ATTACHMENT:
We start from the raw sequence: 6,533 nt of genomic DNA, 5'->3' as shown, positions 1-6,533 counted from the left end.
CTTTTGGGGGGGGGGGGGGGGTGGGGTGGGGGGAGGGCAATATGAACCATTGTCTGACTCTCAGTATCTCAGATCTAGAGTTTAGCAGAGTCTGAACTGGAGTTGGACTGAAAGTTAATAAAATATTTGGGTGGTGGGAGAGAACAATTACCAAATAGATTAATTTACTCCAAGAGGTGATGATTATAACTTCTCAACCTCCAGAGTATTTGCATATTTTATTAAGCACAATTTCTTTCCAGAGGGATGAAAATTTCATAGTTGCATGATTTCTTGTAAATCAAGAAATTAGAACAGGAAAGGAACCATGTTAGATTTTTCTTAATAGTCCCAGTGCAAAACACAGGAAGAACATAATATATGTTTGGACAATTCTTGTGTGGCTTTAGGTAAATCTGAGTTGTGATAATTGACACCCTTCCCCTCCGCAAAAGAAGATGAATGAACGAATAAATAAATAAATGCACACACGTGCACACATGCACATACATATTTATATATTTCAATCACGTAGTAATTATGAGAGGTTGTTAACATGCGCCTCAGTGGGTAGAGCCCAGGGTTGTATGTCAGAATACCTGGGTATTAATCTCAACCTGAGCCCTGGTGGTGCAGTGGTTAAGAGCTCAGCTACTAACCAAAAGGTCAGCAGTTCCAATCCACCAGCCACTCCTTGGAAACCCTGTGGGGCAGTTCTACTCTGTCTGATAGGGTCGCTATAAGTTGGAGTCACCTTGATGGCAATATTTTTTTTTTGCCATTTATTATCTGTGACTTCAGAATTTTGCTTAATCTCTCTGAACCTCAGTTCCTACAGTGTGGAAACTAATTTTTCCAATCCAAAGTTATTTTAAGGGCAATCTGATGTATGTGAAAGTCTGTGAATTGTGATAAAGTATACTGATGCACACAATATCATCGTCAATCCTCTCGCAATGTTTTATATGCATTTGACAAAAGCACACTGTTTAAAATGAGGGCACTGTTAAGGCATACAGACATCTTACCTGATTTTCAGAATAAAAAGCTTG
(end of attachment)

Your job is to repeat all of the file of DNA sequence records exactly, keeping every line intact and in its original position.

We start from the raw sequence: 6,533 nt of genomic DNA, 5'->3' as shown, positions 1-6,533 counted from the left end.
CTTTTGGGGGGGGGGGGGGGGTGGGGTGGGGGGAGGGCAATATGAACCATTGTCTGACTCTCAGTATCTCAGATCTAGAGTTTAGCAGAGTCTGAACTGGAGTTGGACTGAAAGTTAATAAAATATTTGGGTGGTGGGAGAGAACAATTACCAAATAGATTAATTTACTCCAAGAGGTGATGATTATAACTTCTCAACCTCCAGAGTATTTGCATATTTTATTAAGCACAATTTCTTTCCAGAGGGATGAAAATTTCATAGTTGCATGATTTCTTGTAAATCAAGAAATTAGAACAGGAAAGGAACCATGTTAGATTTTTCTTAATAGTCCCAGTGCAAAACACAGGAAGAACATAATATATGTTTGGACAATTCTTGTGTGGCTTTAGGTAAATCTGAGTTGTGATAATTGACACCCTTCCCCTCCGCAAAAGAAGATGAATGAACGAATAAATAAATAAATGCACACACGTGCACACATGCACATACATATTTATATATTTCAATCACGTAGTAATTATGAGAGGTTGTTAACATGCGCCTCAGTGGGTAGAGCCCAGGGTTGTATGTCAGAATACCTGGGTATTAATCTCAACCTGAGCCCTGGTGGTGCAGTGGTTAAGAGCTCAGCTACTAACCAAAAGGTCAGCAGTTCCAATCCACCAGCCACTCCTTGGAAACCCTGTGGGGCAGTTCTACTCTGTCTGATAGGGTCGCTATAAGTTGGAGTCACCTTGATGGCAATATTTTTTTTTTGCCATTTATTATCTGTGACTTCAGAATTTTGCTTAATCTCTCTGAACCTCAGTTCCTACAGTGTGGAAACTAATTTTTCCAATCCAAAGTTATTTTAAGGGCAATCTGATGTATGTGAAAGTCTGTGAATTGTGATAAAGTATACTGATGCACACAATATCATCGTCAATCCTCTCGCAATGTTTTATATGCATTTGACAAAAGCACACTGTTTAAAATGAGGGCACTGTTAAGGCATACAGACATCTTACCTGATTTTCAGAATAAAAAGCTTG